Active Stocks
Thu Sep 21 2023 15:54:10
  1. Tata Steel share price
  2. 127.8 -0.39%
  1. HDFC Bank share price
  2. 1,553.6 -0.66%
  1. NTPC share price
  2. 238.95 -1.1%
  1. Power Grid Corporation Of India share price
  2. 201.8 -1.42%
  1. ITC share price
  2. 447.4 -1.24%
Business News/ Opinion / Regulators need to forget where they came from

When I met the head of one of the largest private sector life insurance companies last week in Mumbai, he was clear that the 1 October 2013 deadline to re-engineer the traditional (money-back, endowment, whole life) plans in life insurance would at most be breached by two weeks to a month. (Market-linked plans, the unit-linked insurance plans, or Ulips, got a makeover in 2010). He said that most private sector companies he knew had their basic product suites in place and were ready to bring the new products to the market by 1 October. He said that the regulator had been working hard to approve at least one product in each category for every company in the industry. Mint Money spoke to several other private sector life insurance companies which said the same thing: we are ready. So what happened that the industry has been given a three-month extension when most companies were ready to go?

Some quick background first. The insurance regulator has been working for the past three years to make both life and health insurance products fairer for the customer with better transparency on costs, lower costs, higher death benefits (life insurance companies were selling mutual funds masquerading as insurance policies by giving them a tiny crust of life cover) and capping what the companies can deduct as penalties for stopping the product midway. The changes in health insurance products aim to make the products more buyer-friendly by making them renewable lifelong and allowing customers to move policies between companies—much like telecom portability. Read in detail what the exact changes are: . 1 October was fixed as the deadline in February 2013 by the Insurance Regulatory and Development Authority (Irda) for both life and health insurance policies to switch to their new avatars.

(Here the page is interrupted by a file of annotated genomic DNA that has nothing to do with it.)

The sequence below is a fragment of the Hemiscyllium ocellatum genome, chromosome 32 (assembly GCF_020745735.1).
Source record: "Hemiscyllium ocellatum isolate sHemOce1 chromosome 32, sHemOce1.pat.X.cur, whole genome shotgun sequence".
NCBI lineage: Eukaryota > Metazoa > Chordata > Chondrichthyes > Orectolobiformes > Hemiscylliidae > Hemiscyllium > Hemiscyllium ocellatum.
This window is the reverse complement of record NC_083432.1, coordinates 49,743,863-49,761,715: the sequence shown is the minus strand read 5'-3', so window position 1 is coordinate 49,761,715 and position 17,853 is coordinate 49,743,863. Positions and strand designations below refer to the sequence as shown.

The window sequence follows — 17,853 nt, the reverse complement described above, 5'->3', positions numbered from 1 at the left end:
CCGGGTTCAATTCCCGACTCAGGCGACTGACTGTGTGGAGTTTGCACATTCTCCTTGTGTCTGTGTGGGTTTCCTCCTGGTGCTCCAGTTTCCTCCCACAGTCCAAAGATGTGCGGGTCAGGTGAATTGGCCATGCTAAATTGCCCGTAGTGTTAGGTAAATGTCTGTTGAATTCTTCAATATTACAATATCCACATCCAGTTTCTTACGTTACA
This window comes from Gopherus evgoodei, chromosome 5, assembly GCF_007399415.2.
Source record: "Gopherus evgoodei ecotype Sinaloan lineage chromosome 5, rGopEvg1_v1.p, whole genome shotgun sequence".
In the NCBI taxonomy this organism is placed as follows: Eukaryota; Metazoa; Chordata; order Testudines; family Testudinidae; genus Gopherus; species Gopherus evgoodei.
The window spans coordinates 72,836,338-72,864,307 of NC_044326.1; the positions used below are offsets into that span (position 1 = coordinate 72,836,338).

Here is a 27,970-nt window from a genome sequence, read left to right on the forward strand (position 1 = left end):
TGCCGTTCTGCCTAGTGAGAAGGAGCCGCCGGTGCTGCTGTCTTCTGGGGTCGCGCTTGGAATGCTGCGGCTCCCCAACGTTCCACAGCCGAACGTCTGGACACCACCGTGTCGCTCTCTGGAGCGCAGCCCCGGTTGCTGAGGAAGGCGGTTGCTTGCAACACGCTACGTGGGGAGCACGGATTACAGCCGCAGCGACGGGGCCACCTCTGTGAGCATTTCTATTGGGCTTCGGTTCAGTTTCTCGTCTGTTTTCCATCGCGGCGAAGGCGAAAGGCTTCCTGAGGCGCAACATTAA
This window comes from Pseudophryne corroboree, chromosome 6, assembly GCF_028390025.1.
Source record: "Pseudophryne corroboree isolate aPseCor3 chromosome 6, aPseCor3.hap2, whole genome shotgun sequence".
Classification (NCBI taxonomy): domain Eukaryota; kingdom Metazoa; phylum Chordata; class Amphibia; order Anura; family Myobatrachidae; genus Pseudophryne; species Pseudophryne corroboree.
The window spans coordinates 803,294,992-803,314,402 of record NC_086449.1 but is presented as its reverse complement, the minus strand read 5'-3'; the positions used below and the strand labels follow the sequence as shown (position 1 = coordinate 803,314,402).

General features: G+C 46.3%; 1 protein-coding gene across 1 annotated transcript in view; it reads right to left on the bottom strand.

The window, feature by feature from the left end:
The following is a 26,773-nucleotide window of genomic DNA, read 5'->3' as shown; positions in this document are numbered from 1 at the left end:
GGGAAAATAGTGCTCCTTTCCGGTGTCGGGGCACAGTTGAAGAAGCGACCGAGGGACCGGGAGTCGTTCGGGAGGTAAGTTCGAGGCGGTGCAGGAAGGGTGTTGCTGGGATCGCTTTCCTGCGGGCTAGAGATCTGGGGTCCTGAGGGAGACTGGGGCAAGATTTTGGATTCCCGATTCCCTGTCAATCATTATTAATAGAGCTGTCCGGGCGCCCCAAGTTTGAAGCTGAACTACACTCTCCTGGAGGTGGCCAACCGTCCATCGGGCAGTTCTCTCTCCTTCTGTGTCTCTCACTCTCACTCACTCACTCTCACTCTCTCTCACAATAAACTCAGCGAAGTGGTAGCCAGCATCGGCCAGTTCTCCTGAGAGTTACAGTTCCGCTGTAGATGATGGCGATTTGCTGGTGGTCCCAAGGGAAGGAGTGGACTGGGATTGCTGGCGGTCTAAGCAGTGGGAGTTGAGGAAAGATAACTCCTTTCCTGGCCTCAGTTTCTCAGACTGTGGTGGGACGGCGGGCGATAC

The main problem that the industry worried about was the regulatory speed in clearing new products before the deadline approached, but it seems the regulator was working overtime to get the new products ready before the deadline. While the health insurance companies have brought the new policies to the market from 1 October, the life insurance industry has got a three-month extension to switch over. Remember that the last two months have seen an escalation in agent push to hawk the older traditional life policies claiming falsely that investors would be worse off when the new policies come to the market. Read the story that nails this lie here:

Why was the extension given when most of the private sector products were in place? It seems that the Life Insurance Corp. of India (LIC) was not ready with its plans. The buzz in the industry is that the product filing for LIC began as late as end-September. Said Sudhin Roy Chowdhury, member life, Irda, in a comment to this paper ( “We realize that these are productive months for the insurers. All 24 insurers have filed their products but most of these products particularly that of the Life Insurance Corp. of India’s came to us in the last week of September. So we have decided to give an extension."

This is an unfortunate decision for many reasons. One, regulators need an arm’s length distance from their earlier organizations, especially when they come from the industry that they now regulate. The current Irda regulator retired as the managing director of LIC in 2012 (after serving as chairman, LIC earlier) and this extension has sent a message across this 1.07 trillion market (of which LIC straddles a chunky 71.25%) that old ties are important. Two, insurance industry watchers and analysts believe that he has given the industry three more months to push products that are investor unfriendly. If Irda had given even one statement saying that companies mis-selling policies before the deadline by lying to investors would be penalized, the decision to give an extension may have been viewed differently.

India is still on the learning curve as far as market regulators are concerned. Should their role be to develop the market they oversee or should it be to protect investors? Should ex-bureaucrats hold regulatory reins or should market insiders be given the job? While the learning curve of bureaucrats (at least those who choose to learn) is very long in technical industries like insurance, the industry insider has a chance to to hit the ground running. Both the Reserve Bank of India and Irda have non-bureaucrats as heads right now. So obviously favouring your erstwhile company without an explanation damages this experiment of using experts in the industry as regulators. The situation may get salvaged if Irda were to come down with a very heavy hand on the blatant lies that agents and the banking channel is telling investors to sell policies before the deadline.

Monika Halan works in the area of financial literacy and financial intermediation policy and is a certified financial planner. She is editor Mint Money, and Yale World Fellow 2011 and is on the board of FPSB India. She can be reached at

Catch all the Business News, Market News, Breaking News Events and Latest News Updates on Live Mint. Download The Mint News App to get Daily Market Updates.
More Less
Updated: 01 Oct 2013, 07:26 PM IST
Next Story
Recommended For You
Switch to the Mint app for fast and personalized news - Get App